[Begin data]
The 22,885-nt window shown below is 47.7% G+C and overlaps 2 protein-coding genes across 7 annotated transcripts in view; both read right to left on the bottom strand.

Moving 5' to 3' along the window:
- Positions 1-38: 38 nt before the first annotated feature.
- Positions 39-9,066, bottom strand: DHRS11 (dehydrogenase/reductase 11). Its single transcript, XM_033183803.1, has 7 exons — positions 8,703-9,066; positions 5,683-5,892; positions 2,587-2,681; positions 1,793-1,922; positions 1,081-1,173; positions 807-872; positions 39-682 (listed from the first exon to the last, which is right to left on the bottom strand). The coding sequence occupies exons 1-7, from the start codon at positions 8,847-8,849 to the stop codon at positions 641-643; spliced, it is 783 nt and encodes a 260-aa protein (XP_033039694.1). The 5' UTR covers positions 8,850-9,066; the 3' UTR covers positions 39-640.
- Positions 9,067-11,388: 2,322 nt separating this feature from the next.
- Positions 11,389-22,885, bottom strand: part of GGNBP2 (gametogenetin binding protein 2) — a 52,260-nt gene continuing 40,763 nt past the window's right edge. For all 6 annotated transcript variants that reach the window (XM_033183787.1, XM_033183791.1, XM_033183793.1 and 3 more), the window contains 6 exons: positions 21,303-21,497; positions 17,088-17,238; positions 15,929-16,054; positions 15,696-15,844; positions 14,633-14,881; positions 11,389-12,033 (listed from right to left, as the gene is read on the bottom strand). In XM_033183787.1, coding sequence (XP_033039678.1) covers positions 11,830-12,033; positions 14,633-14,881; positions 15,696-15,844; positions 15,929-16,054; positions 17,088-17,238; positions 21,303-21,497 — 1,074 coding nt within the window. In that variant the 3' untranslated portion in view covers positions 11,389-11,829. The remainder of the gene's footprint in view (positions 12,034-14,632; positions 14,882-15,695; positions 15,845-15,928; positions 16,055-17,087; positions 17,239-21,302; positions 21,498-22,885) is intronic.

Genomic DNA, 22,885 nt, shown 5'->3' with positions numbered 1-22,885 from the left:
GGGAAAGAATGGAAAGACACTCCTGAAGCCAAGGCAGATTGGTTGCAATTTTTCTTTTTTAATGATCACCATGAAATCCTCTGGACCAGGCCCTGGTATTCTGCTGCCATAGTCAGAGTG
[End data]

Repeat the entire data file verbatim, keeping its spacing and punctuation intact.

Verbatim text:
The 22,885-nt window shown below is 47.7% G+C and overlaps 2 protein-coding genes across 7 annotated transcripts in view; both read right to left on the bottom strand.

Moving 5' to 3' along the window:
- Positions 1-38: 38 nt before the first annotated feature.
- Positions 39-9,066, bottom strand: DHRS11 (dehydrogenase/reductase 11). Its single transcript, XM_033183803.1, has 7 exons — positions 8,703-9,066; positions 5,683-5,892; positions 2,587-2,681; positions 1,793-1,922; positions 1,081-1,173; positions 807-872; positions 39-682 (listed from the first exon to the last, which is right to left on the bottom strand). The coding sequence occupies exons 1-7, from the start codon at positions 8,847-8,849 to the stop codon at positions 641-643; spliced, it is 783 nt and encodes a 260-aa protein (XP_033039694.1). The 5' UTR covers positions 8,850-9,066; the 3' UTR covers positions 39-640.
- Positions 9,067-11,388: 2,322 nt separating this feature from the next.
- Positions 11,389-22,885, bottom strand: part of GGNBP2 (gametogenetin binding protein 2) — a 52,260-nt gene continuing 40,763 nt past the window's right edge. For all 6 annotated transcript variants that reach the window (XM_033183787.1, XM_033183791.1, XM_033183793.1 and 3 more), the window contains 6 exons: positions 21,303-21,497; positions 17,088-17,238; positions 15,929-16,054; positions 15,696-15,844; positions 14,633-14,881; positions 11,389-12,033 (listed from right to left, as the gene is read on the bottom strand). In XM_033183787.1, coding sequence (XP_033039678.1) covers positions 11,830-12,033; positions 14,633-14,881; positions 15,696-15,844; positions 15,929-16,054; positions 17,088-17,238; positions 21,303-21,497 — 1,074 coding nt within the window. In that variant the 3' untranslated portion in view covers positions 11,389-11,829. The remainder of the gene's footprint in view (positions 12,034-14,632; positions 14,882-15,695; positions 15,845-15,928; positions 16,055-17,087; positions 17,239-21,302; positions 21,498-22,885) is intronic.

Genomic DNA, 22,885 nt, shown 5'->3' with positions numbered 1-22,885 from the left:
GGGAAAGAATGGAAAGACACTCCTGAAGCCAAGGCAGATTGGTTGCAATTTTTCTTTTTTAATGATCACCATGAAATCCTCTGGACCAGGCCCTGGTATTCTGCTGCCATAGTCAGAGTG